This American Lawyer article about the lawyers of the “Forbes 400” reminded me that real-estate developer Sam Zell once said, regarding his first days as a lawyer, “I spent my first week drafting a contract. It was deadly.” (See this WSJ Law Blog item for complete details.)
So, is contract drafting deadly? For junior lawyers, it’s unlikely to be a walk in the park. Exactly how frustrated you get presumably depends on your temperament and ambitions. If you’re a real-estate billionaire-in-waiting, “deadly” sounds about right.
It could hardly be otherwise: You’re likely given little or no training in contract drafting, and you’re asked to base your drafts on precedent contracts containing impenetrable language that would try anyone’s patience. So, on a wing and a prayer, you engage in grand cut-and-paste jobs. I don’t know how anyone could find that gratifying.
But with time your drafting might well become a source of pride. Yesterday I spoke with someone who compared drafting to sculpting—turning a rough block of stone into a work of art. That might represent progress, except for the fact that the language might well still be something of a mess—you’ve just gotten used to it.
Furthermore, what’s deadly about the traditional process of drafting contracts isn’t just the suboptimal language. You shouldn’t be crafting works of art, you should be cranking out Model T Fords on a production line. The action in dealmaking is devising strategy and assisting with negotiations. Papering the deal is scrivener’s work; it should be commoditized. Sure, figuring out how to articulate some complex deal point can be a gratifying challenge, but that sort of drafting represents a small fraction of the drafting required for a given deal.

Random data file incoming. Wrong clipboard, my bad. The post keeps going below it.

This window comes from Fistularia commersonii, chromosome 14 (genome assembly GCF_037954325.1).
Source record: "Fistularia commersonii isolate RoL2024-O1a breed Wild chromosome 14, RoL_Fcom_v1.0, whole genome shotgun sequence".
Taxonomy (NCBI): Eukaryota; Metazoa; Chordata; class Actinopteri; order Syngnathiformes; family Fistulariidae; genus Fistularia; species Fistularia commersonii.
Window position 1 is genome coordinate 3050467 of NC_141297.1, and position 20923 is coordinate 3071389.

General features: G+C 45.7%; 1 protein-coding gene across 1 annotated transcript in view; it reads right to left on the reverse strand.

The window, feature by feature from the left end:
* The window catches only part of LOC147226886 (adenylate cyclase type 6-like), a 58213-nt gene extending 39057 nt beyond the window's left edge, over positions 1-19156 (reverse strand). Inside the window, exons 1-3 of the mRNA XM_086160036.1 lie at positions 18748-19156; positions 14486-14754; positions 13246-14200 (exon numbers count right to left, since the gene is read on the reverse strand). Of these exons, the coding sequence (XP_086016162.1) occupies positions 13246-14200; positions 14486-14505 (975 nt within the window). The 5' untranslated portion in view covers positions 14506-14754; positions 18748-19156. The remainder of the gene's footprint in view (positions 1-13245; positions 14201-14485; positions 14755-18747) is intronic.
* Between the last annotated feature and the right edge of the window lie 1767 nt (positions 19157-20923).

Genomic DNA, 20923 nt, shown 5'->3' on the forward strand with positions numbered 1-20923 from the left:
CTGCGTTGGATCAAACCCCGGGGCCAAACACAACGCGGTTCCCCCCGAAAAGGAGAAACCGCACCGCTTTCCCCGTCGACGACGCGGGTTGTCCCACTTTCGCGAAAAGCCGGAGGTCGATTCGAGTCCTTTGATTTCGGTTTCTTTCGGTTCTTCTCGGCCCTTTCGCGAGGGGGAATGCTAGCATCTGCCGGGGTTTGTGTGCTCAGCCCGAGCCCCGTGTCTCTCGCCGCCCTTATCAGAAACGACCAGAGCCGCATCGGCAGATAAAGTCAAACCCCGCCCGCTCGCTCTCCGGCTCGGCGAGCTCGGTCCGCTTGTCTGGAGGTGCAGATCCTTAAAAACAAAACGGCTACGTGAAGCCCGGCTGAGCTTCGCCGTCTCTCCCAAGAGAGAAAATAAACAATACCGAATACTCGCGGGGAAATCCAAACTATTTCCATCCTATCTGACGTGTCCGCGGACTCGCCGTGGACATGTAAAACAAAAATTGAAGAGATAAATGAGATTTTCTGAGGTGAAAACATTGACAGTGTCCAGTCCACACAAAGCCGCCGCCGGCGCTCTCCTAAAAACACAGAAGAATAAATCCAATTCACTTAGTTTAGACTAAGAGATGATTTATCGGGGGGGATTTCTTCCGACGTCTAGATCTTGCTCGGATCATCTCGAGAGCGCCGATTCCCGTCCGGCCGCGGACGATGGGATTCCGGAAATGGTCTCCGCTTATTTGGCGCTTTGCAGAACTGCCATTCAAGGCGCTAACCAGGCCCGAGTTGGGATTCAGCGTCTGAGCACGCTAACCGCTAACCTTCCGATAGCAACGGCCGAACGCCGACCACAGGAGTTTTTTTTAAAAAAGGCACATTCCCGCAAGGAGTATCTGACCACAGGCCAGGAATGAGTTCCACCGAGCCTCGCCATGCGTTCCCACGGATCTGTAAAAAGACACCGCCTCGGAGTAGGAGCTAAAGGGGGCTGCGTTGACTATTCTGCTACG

2 thoughts on “Is Contract Drafting “Deadly”?”
The deal-specific points are generally a small fraction of the drafting if measured by wordcount, but in my experience they tend to take the majority of the time – as they should. I do feel that the bespoke wording also needs to be drafted by someone with legal training, because it is not as easy to separate the legal aspect from the drafting in practice as it is conceptually. I think the only realistic option is to make lawyers better drafters, rather than separating lawyer and scrivener functions.
The bottom line is this – if I gave a term sheet to a drafting specialist with no legal training who had not been involved in discussing the commercial terms, I would not expect to get a useful contract back from them, however good their drafting.
(I'm not quite sure the extent to which this agrees or disagrees with what you said! Sorry if I missed your point.)
Westmorlandia: My point was that the traditional process of drafting contracts is deadly because (1) it requires undertrained junior lawyers to shovel impenetrable verbiage that they, and many others, don't understand and (2) it requires lawyers to be artisans.
As regards realistic options, I'm currently organizing one, namely Koncision Contract Automation.